Breathtaking Mikkel: The depth of your research and quality of reproduction / finish is seriously impressive, I take my hat off to you.

 

I'm quite relieved to see in most of the pictures a member of staff present, apparently taking notes - if he could send a copy those notes at some point it would save me a lot of time when it comes to making my own similar items for Frankland :)

 

Many thanks Mark, it doesn't come close to your 2mm detailing of Frankland, I was just admiring your grocer's crates and produce the other day. The checker is making sure everything is there, I get a little red cross in his book every time something falls off the table and is eaten by the floor-monster. There are a lot of red crosses!

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I had a closer look at the picture. It is something packed in fabric. You can see the closing line and the folds. So for the rest it could be anything from a large wheel to a table top.

What surprised me in those pictures is the large amount of the same products, and in this pictures all those different packages. That was parcel traffic at its best.

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Interesting and entertaining Mikkel! I enjoyed your "internet tips" :-) You've saved me a lot of time an effort researching suitable packaging to put inside my goods shed!

 

Best wishes

 

Dave

 

Hi Dave, glad if something here is of use, the Skytrex items look fairly good. There does seem to be a bit more scope for capturing the detail of goods items in 7mm. If you fancy a challenge then have a look at this German site - scratchbuilt baskets and other items in G scale: http://www.themt.de/mr-03870b-49.html

 

 

Very interesting blog! I do like the quality of painting on everything. What did you use?

 

Hi ullypug, the painting is mostly Vallejo acrylics on a base of sprayed white primer. After a basic coat of colour I tend to do a lot of dry- and semidry bushing in various colours.

 

I've started using some of the "dry" range from Games Workshop: http://legendsbattlegrounds.com/products/citadel-dry-eldar-flesh This adds a lot of texture, so much that care is needed, eg on those barrels from Frenchman River Works you can see I've gone a little over the top in places.  All this drybrushing isn't good for the brushes of course, but Games Workshop do some weathering brushes that are fairly durable: http://www.games-workshop.com/en-DK/Citadel-Medium-Drybrush

 

 

 

Shame - I can only rate it once! Cracking stuff sir, bloody excellent.

 

Kind regards,

 

Nick.

 

Hi Nick, thanks a lot - well a lot of it is bought in of course, but there's a certain pleasure in cherry-picking the best items. Only problem is finding the balance between keeping things simple (less is more, and all that) and the temptation to just keep piling on more stuff! 

 

 

I've said it before, this guy is a genius. Brilliant Mikkel.

 

You're very kind Sir, it's all a bit eclectic and I'm not sure it follows Iain Rice's saying that we must above all aim for consistency. But hey, it's fun! 

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Mikkel,

 

Absolutely fantastic!!!  I will have to bookmark this blog entry, the wealth of detail here is admirable.  I had started to look at different items to put inside my own goods shed (so far it has a few crates and sacks), and also for the goods yard on the Midland Area Group's St Ruth (although that is 1950/60's period) again a few crates and sacks.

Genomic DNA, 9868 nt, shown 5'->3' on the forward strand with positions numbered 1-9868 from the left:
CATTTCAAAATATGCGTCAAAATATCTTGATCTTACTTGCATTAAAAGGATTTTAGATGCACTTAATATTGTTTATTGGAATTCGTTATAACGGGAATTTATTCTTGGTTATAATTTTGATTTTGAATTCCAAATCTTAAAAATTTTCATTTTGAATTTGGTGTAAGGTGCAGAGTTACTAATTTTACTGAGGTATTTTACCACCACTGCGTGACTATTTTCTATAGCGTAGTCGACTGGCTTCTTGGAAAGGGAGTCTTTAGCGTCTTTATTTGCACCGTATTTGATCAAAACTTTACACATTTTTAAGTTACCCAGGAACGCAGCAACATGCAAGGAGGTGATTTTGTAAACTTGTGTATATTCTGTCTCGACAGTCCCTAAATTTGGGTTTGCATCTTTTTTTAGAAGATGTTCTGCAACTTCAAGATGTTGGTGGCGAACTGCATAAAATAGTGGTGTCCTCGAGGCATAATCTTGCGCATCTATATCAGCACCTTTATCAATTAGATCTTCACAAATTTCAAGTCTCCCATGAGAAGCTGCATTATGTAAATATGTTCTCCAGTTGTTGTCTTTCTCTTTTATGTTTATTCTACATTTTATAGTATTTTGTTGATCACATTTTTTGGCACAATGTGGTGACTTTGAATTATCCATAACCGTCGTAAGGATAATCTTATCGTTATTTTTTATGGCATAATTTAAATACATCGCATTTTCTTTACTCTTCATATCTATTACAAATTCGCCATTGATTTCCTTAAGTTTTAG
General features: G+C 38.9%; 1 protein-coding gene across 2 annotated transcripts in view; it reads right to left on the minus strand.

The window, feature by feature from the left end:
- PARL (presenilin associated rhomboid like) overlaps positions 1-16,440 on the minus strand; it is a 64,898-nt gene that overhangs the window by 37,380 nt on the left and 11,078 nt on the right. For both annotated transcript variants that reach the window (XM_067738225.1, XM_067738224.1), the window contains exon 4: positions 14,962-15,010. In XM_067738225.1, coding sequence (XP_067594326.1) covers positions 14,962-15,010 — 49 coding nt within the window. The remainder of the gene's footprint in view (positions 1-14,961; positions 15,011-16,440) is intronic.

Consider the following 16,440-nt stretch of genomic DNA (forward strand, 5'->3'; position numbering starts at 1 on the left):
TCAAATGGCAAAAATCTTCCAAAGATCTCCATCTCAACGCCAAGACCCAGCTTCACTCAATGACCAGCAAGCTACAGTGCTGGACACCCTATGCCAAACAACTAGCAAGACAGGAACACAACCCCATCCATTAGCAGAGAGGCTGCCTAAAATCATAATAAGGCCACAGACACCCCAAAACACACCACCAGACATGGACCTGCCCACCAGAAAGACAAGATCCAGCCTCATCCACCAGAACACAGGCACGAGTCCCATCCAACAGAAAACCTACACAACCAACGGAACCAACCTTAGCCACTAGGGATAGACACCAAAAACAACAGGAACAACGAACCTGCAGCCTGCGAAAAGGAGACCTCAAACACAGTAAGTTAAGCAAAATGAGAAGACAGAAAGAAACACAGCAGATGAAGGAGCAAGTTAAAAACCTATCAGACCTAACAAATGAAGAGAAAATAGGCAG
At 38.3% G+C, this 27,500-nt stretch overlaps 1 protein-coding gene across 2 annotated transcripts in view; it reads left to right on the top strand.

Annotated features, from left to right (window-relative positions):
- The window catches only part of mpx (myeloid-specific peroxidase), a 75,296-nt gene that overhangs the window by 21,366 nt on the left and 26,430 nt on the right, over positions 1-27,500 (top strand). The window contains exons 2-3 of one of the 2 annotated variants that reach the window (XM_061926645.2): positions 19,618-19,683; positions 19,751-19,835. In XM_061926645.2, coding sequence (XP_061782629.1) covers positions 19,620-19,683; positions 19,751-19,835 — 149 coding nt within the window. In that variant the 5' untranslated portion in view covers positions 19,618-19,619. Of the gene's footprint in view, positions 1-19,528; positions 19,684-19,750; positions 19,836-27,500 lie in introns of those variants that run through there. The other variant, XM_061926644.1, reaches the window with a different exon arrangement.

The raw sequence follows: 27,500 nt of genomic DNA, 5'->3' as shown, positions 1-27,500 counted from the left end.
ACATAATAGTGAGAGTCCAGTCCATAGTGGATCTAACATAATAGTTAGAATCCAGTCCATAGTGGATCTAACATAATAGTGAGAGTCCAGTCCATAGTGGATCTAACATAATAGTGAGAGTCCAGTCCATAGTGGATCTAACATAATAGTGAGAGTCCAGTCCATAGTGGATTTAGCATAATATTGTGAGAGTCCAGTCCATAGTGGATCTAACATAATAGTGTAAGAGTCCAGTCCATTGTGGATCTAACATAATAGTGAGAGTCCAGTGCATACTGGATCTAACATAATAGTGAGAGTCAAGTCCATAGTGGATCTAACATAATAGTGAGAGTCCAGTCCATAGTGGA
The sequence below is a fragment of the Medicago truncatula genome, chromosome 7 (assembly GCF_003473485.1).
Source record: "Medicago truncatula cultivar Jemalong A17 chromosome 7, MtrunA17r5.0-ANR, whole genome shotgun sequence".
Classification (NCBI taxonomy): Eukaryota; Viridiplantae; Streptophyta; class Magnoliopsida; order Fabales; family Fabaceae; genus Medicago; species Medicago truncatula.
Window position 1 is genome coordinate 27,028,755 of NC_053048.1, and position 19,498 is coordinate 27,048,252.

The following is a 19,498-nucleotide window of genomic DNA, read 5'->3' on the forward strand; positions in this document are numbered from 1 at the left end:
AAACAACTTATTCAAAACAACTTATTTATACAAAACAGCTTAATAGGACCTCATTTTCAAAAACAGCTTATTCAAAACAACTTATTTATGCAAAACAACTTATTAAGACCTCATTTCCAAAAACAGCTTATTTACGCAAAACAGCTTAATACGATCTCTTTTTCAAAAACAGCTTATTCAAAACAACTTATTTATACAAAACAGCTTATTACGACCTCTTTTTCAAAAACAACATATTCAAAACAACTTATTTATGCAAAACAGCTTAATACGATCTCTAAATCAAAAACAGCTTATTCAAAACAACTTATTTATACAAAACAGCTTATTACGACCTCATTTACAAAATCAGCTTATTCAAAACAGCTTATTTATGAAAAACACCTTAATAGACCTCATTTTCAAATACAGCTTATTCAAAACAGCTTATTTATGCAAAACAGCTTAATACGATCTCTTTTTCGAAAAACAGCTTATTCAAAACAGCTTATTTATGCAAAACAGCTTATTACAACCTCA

I love the Colmans Mustard boxes (and I noticed some Nestles ones too), and the painting of your items really does breathe atmosphere.

 

I think I need to do a bit of digging to see what I can find that is suitable for 2mm scale!

 

Ian

 

Hi Ian, thanks, it's nice that we can share ideas across the scales. The Nestl

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Firkin wonderful stuff, Mikkel. You've obviously a different mindset to me; I get lost in the research and don't build anything as a result!

 

Hi Jan, not sure what I'm doing is real research, more like browsing really :-) But I agree it's difficult to stop, not to mention the danger of getting side tracked. Looking at historical photos of wool bales made me want model the US and Australian scene in the 1900s!

 

 

 

Hi Dr, sadly they are advertised but sold out at Gaugemaster, which seems to be the case everywhere else too. Maybe they will re-appear eventually. Meanwhile I think ebay is the best bet for these, I got mine on ebay from a seller in Nebraska!  

 

 

Fantastic work Mikkel - Always a compelling read :good:

 

Thanks Pete, it's good to see you are still here :-) BTW, are you aware of Craig's Moorswater here: http://moorswaterp4.blogspot.dk/

 

 

Very inspiring Mikkel as always I just never realized the differences that existed in the types of barrels etc. If you don't mind I'll certainly borrow a few of your ideas

 

Hi Steve, yes of course, I'm only passing on existing knowledge anyway. I was also intrigued to learn about the different cask types, I had a vague idea but didn't know it was so complex. Add the continental and US units and you've got a real minefield :-)

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I had a closer look at the picture. It is something packed in fabric. You can see the closing line and the folds. So for the rest it could be anything from a large wheel to a table top.

What surprised me in those pictures is the large amount of the same products, and in this pictures all those different packages. That was parcel traffic at its best.

 

Or it could be a trampoline - how is that as a background for a story :-)

 

It's interesting to study the decks of goods depots. In some areas, things are sorted neatly, which is presumably larger consignments that are stored over a certain period. And in other areas, things are lumped chaotically in big piles of many different items. I assume the latter reflects goods "on the move", as these will be grouped together according to where they are going and coming from, rather than who manufactured them or their shape and size.

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Thanks Mike, although I'm really only going for an overall impression of things. Photos from Edwardian goods depots show an amazing variation of materials and containers. I originally had a vision of doing actual replicas of some of the piles of goods that can be seen, but it would take forever.  So I'm just trying to give an overall feel of things, which includes highlighting certains materials like wood, wicker, cloth etc.

 

 We've just painted plastic stuff .    :sungum:

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 We've just painted plastic stuff .    :sungum:

 

And built superb locos from kits, etc etc!